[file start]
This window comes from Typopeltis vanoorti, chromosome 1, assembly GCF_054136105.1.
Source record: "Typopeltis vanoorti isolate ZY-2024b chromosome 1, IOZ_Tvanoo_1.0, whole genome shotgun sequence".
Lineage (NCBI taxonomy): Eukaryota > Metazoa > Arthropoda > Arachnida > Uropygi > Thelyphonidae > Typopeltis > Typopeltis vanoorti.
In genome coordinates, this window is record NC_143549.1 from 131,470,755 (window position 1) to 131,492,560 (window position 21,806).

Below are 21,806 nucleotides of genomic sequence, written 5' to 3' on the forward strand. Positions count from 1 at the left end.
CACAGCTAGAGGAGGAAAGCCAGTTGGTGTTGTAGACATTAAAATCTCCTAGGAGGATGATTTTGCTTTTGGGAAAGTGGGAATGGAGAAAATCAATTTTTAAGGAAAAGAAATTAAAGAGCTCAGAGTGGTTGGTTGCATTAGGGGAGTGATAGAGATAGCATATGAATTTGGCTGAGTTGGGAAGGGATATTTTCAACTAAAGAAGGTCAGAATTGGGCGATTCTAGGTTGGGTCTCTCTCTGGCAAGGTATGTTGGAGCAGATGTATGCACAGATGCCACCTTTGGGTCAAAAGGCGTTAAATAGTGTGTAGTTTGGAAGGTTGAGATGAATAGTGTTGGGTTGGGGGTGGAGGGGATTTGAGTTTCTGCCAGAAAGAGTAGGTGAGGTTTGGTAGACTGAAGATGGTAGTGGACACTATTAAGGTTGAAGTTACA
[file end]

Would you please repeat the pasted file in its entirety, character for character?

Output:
This window comes from Typopeltis vanoorti, chromosome 1, assembly GCF_054136105.1.
Source record: "Typopeltis vanoorti isolate ZY-2024b chromosome 1, IOZ_Tvanoo_1.0, whole genome shotgun sequence".
Lineage (NCBI taxonomy): Eukaryota > Metazoa > Arthropoda > Arachnida > Uropygi > Thelyphonidae > Typopeltis > Typopeltis vanoorti.
In genome coordinates, this window is record NC_143549.1 from 131,470,755 (window position 1) to 131,492,560 (window position 21,806).

Below are 21,806 nucleotides of genomic sequence, written 5' to 3' on the forward strand. Positions count from 1 at the left end.
CACAGCTAGAGGAGGAAAGCCAGTTGGTGTTGTAGACATTAAAATCTCCTAGGAGGATGATTTTGCTTTTGGGAAAGTGGGAATGGAGAAAATCAATTTTTAAGGAAAAGAAATTAAAGAGCTCAGAGTGGTTGGTTGCATTAGGGGAGTGATAGAGATAGCATATGAATTTGGCTGAGTTGGGAAGGGATATTTTCAACTAAAGAAGGTCAGAATTGGGCGATTCTAGGTTGGGTCTCTCTCTGGCAAGGTATGTTGGAGCAGATGTATGCACAGATGCCACCTTTGGGTCAAAAGGCGTTAAATAGTGTGTAGTTTGGAAGGTTGAGATGAATAGTGTTGGGTTGGGGGTGGAGGGGATTTGAGTTTCTGCCAGAAAGAGTAGGTGAGGTTTGGTAGACTGAAGATGGTAGTGGACACTATTAAGGTTGAAGTTACA